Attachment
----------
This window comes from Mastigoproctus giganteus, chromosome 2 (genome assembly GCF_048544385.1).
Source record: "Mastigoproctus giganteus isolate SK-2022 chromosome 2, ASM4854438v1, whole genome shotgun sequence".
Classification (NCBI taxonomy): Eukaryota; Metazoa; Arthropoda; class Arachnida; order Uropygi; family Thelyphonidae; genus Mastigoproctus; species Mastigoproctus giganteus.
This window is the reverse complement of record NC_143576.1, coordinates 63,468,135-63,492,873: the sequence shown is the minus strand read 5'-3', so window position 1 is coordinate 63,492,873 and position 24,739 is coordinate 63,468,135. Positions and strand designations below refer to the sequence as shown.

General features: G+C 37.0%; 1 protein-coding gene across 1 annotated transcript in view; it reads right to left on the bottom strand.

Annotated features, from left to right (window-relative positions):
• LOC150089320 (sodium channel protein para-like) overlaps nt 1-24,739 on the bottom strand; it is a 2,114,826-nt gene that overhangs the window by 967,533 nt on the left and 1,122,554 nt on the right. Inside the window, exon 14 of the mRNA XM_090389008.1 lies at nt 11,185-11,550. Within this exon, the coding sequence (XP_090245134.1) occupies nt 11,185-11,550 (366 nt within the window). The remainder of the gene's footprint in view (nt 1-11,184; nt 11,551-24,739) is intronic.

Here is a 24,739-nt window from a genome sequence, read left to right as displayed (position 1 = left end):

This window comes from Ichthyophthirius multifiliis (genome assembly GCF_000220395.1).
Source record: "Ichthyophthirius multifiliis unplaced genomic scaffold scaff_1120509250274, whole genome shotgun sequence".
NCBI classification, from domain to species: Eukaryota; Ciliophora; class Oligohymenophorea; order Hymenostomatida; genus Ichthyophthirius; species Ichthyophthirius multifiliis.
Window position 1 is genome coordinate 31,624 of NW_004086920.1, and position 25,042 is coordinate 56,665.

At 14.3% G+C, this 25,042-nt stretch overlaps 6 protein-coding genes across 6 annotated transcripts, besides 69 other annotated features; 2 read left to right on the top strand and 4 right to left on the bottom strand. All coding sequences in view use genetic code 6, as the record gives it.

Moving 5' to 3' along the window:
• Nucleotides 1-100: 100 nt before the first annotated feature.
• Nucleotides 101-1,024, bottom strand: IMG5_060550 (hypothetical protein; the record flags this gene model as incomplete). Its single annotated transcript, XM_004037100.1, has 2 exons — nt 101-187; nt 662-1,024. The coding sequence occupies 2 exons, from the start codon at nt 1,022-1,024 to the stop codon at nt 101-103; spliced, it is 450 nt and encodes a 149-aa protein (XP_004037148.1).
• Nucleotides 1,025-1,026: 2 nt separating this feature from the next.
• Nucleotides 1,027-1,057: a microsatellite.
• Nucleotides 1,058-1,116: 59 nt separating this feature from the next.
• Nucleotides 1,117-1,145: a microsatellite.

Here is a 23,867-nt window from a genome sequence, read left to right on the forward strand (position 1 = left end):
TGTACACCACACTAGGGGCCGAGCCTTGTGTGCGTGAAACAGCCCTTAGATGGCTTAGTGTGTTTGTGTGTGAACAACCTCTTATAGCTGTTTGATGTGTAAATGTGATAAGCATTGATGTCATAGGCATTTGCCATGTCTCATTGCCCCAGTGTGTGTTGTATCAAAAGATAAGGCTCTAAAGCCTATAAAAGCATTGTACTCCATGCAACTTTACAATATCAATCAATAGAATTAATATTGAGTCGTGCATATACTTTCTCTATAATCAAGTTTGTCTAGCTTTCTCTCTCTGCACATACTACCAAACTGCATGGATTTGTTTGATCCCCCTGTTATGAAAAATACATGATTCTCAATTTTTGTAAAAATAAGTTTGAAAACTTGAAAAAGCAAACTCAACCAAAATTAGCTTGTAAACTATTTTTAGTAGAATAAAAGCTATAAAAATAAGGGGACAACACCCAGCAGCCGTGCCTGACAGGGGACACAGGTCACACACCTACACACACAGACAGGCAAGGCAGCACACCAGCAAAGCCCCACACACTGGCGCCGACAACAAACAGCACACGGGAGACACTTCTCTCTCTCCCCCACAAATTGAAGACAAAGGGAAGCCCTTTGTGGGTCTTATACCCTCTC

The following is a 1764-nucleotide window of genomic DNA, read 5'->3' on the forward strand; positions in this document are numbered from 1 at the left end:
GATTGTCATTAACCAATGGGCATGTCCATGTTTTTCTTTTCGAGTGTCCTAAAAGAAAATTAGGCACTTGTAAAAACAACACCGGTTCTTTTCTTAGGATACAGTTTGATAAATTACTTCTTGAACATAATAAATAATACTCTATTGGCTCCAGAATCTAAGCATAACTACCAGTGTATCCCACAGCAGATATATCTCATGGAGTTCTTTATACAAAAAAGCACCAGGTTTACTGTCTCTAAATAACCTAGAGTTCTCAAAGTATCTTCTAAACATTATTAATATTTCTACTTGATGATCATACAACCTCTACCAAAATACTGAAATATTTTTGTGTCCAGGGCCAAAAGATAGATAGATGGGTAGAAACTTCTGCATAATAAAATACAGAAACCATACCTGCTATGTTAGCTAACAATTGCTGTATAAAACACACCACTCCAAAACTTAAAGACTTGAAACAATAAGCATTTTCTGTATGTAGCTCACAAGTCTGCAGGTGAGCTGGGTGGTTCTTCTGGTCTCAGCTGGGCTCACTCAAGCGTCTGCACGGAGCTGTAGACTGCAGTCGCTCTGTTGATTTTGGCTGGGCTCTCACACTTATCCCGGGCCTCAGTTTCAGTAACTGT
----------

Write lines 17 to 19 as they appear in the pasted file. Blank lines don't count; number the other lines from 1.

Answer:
• Nucleotides 1,025-1,026: 2 nt separating this feature from the next.
• Nucleotides 1,027-1,057: a microsatellite.
• Nucleotides 1,058-1,116: 59 nt separating this feature from the next.